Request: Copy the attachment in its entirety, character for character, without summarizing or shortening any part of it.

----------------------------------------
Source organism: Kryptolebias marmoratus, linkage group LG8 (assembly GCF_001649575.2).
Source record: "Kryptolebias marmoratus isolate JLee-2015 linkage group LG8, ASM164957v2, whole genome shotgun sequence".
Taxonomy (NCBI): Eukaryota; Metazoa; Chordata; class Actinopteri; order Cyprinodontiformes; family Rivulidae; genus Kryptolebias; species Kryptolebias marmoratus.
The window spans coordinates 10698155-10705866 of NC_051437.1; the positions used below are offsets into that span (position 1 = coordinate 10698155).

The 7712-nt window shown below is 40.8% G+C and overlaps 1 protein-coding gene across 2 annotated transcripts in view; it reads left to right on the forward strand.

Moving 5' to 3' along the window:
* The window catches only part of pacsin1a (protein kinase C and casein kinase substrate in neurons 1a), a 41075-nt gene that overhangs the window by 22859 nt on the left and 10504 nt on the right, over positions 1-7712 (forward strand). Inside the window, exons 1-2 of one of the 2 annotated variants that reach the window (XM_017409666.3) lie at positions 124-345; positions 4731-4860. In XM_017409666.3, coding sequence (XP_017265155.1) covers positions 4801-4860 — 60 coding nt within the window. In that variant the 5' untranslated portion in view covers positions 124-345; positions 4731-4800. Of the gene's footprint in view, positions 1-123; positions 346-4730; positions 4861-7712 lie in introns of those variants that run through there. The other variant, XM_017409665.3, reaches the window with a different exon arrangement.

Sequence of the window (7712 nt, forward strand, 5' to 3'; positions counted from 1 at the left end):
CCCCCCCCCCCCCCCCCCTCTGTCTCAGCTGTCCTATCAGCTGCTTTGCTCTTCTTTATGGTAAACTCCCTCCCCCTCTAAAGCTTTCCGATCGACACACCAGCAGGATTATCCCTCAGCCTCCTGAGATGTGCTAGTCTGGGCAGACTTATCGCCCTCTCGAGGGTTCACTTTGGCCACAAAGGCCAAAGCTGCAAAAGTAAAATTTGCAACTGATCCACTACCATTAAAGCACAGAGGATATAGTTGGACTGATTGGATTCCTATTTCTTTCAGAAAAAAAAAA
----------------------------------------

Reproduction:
Source organism: Kryptolebias marmoratus, linkage group LG8 (assembly GCF_001649575.2).
Source record: "Kryptolebias marmoratus isolate JLee-2015 linkage group LG8, ASM164957v2, whole genome shotgun sequence".
Taxonomy (NCBI): Eukaryota; Metazoa; Chordata; class Actinopteri; order Cyprinodontiformes; family Rivulidae; genus Kryptolebias; species Kryptolebias marmoratus.
The window spans coordinates 10698155-10705866 of NC_051437.1; the positions used below are offsets into that span (position 1 = coordinate 10698155).

The 7712-nt window shown below is 40.8% G+C and overlaps 1 protein-coding gene across 2 annotated transcripts in view; it reads left to right on the forward strand.

Moving 5' to 3' along the window:
* The window catches only part of pacsin1a (protein kinase C and casein kinase substrate in neurons 1a), a 41075-nt gene that overhangs the window by 22859 nt on the left and 10504 nt on the right, over positions 1-7712 (forward strand). Inside the window, exons 1-2 of one of the 2 annotated variants that reach the window (XM_017409666.3) lie at positions 124-345; positions 4731-4860. In XM_017409666.3, coding sequence (XP_017265155.1) covers positions 4801-4860 — 60 coding nt within the window. In that variant the 5' untranslated portion in view covers positions 124-345; positions 4731-4800. Of the gene's footprint in view, positions 1-123; positions 346-4730; positions 4861-7712 lie in introns of those variants that run through there. The other variant, XM_017409665.3, reaches the window with a different exon arrangement.

Sequence of the window (7712 nt, forward strand, 5' to 3'; positions counted from 1 at the left end):
CCCCCCCCCCCCCCCCCCTCTGTCTCAGCTGTCCTATCAGCTGCTTTGCTCTTCTTTATGGTAAACTCCCTCCCCCTCTAAAGCTTTCCGATCGACACACCAGCAGGATTATCCCTCAGCCTCCTGAGATGTGCTAGTCTGGGCAGACTTATCGCCCTCTCGAGGGTTCACTTTGGCCACAAAGGCCAAAGCTGCAAAAGTAAAATTTGCAACTGATCCACTACCATTAAAGCACAGAGGATATAGTTGGACTGATTGGATTCCTATTTCTTTCAGAAAAAAAAAA